If the Syrian-Greeks represent never engaging with Judaism, and if Maccabees represent never engaging with the “modern” world, where does your Jewish identity fall on the spectrum between those two extremes?

When Do We Say “Al Hanissim”?

(יד) כל שאין בו מוסף כגון חנוכה ופורים ערבית שחרית ומנחה מתפלל שמונה עשרה ואומר מעין המאורע בהודאה

ואם לא אמר מעין המאורע <אין> מחזירין אותו.

(14) Any [holiday] on which there is no Mussaf [Amidah] for example, Hanukah and Purim, on Shaharit and Minhah one prays [the Amidah with] eighteen (Berakhot) and one mentions something about the occasion in [the Berakhah of] Hoda'ah (Thanksgiving).

And if one did not mention something about the occasion, one does not have to go back [to the beginning of the Amidah].

Context: This is from the Tosefta for Tractate Brachot. The Tosefta is all the material that didn't make it into the Mishnah. It's like if you are making hamantashen and you roll out your dough, the dough that becomes the circles is the Mishnah, and all the dough that doesn't become the circles is the Tosefta.

Why would holidays for which there is no Musaf get mentioned in the blessing of thanks?

אִיבַּעְיָא לְהוּ: מַהוּ לְהַזְכִּיר שֶׁל חֲנוּכָּה בְּבִרְכַּת הַמָּזוֹן? כֵּיוָן דְּמִדְּרַבָּנַן הוּא — לָא מַדְכְּרִינַן, אוֹ דִילְמָא מִשּׁוּם פַּרְסוֹמֵי נִיסָּא — מַדְכְּרִינַן?! אָמַר רָבָא אָמַר רַב סְחוֹרָה אָמַר רַב הוּנָא: אֵינוֹ מַזְכִּיר. וְאִם בָּא לְהַזְכִּיר — מַזְכִּיר בַּהוֹדָאָה. רַב הוּנָא בַּר יְהוּדָה אִיקְּלַע לְבֵי רָבָא. סְבַר לְאַדְכּוֹרֵי בְּ״בוֹנֵה יְרוּשָׁלַיִם״. אָמַר לְהוּ רַב שֵׁשֶׁת: כִּתְפִלָּה. מַה תְּפִלָּה בַּהוֹדָאָה — אַף בִּרְכַּת הַמָּזוֹן בַּהוֹדָאָה.
A dilemma was raised before the Sages: What is the ruling with regard to the obligation to mention Hanukkah in Grace after Meals? The dilemma is: Since it is merely an obligation by rabbinic law, do we not mention it? Or, perhaps due to publicity of the miracle, we mention it. Rava said that Rav Seḥora said that Rav Huna said: One does not mention it. And if, nevertheless, he comes to mention it, he mentions it in the blessing of thanksgiving. The Gemara relates that Rav Huna bar Yehuda happened by Rava’s house on Hanukkah. When, after eating, he came to recite Grace after Meals, he thought to mention Hanukkah in the blessing: Who builds Jerusalem. Rav Sheshet said to the yeshiva students: One mentions Hanukkah in Grace after Meals just as he does in the Amida prayer. Just as in the Amida prayer one mentions Hanukkah in the blessing of thanksgiving, so too, in Grace after Meals one mentions Hanukkah in the blessing of thanksgiving.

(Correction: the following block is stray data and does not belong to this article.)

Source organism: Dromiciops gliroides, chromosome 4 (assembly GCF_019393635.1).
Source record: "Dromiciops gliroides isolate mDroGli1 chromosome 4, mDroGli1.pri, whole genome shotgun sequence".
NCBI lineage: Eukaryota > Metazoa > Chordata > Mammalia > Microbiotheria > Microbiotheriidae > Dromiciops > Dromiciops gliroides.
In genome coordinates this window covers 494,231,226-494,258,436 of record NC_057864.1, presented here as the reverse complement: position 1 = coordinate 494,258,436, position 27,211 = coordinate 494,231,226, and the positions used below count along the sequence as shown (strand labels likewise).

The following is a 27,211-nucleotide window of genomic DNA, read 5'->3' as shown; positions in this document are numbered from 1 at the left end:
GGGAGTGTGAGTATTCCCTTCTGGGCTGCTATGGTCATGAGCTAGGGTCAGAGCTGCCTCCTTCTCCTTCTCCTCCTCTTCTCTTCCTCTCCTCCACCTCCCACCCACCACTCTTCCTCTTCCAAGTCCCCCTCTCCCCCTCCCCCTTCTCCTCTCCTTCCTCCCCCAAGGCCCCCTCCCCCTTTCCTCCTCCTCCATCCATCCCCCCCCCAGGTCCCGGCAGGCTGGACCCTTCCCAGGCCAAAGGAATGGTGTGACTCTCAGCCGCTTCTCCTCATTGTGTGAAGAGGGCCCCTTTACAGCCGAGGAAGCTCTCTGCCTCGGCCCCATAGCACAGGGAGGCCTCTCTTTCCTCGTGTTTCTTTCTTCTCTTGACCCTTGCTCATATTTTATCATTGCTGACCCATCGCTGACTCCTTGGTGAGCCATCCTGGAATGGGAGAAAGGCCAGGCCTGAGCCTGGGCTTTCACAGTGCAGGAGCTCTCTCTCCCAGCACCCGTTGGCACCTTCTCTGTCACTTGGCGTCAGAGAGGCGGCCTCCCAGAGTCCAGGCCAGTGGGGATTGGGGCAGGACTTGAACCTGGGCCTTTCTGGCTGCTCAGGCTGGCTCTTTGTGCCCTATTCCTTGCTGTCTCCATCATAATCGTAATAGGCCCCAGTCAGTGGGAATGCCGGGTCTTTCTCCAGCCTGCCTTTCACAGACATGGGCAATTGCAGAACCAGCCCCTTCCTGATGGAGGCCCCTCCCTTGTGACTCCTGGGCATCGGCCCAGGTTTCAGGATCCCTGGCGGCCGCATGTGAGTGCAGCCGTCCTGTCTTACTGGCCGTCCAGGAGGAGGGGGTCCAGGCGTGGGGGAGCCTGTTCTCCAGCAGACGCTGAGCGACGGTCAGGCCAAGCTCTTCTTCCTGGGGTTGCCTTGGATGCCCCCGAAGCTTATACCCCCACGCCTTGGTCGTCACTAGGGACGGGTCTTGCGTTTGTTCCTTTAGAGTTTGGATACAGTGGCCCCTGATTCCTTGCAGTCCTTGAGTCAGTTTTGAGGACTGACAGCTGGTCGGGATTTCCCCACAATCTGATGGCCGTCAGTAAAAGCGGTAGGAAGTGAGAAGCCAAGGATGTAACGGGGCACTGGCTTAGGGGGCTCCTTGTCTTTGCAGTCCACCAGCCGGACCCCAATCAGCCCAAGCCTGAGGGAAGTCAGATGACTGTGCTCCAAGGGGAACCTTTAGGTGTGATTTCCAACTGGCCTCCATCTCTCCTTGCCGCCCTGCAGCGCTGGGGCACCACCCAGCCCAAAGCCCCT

Context: This is again from the Babylonian Talmud, Tractate Shabbat. Right before this sugya (section), the text was talking about the appropriate oil to use for lighting Shabbat candles, and then, perhaps inspired by other holidays in which one lights oil, the Talmud goes on to ask about when one talks about Chanukah in Birkat HaMazon. This text is clarifying what to do about mentioning Chanukah in Birkat HaMazon, since it is already known where to say it in the Amidah (see Tosefta Brachot 3:14). It is useful to know that when the Talmud mentions “publicizing the miracle” (pirsum haneis), this is the reason the Talmud gives for why one lights a chanukiah (Shabbat 23b).

Does mentioning Chanukah in Birkat HaMazon publicize the miracle to others or to ourselves, and why should we do it?

ואומרים בהודייה והודאת פלאות ותשועת כהנים אשר עשית בימי מתתיהו בן יוחנן כהן גדול וחשמונאי ובניו וכן עשה עמנו ה' אלהינו ואלהי אבותינו נסים ונפלאות ונודה לשמך לנצח בא"י הטוב ונסים מרדכי ואסתר מזכירין אותן בהודייה ושניהן נזכרין בברכת המזון: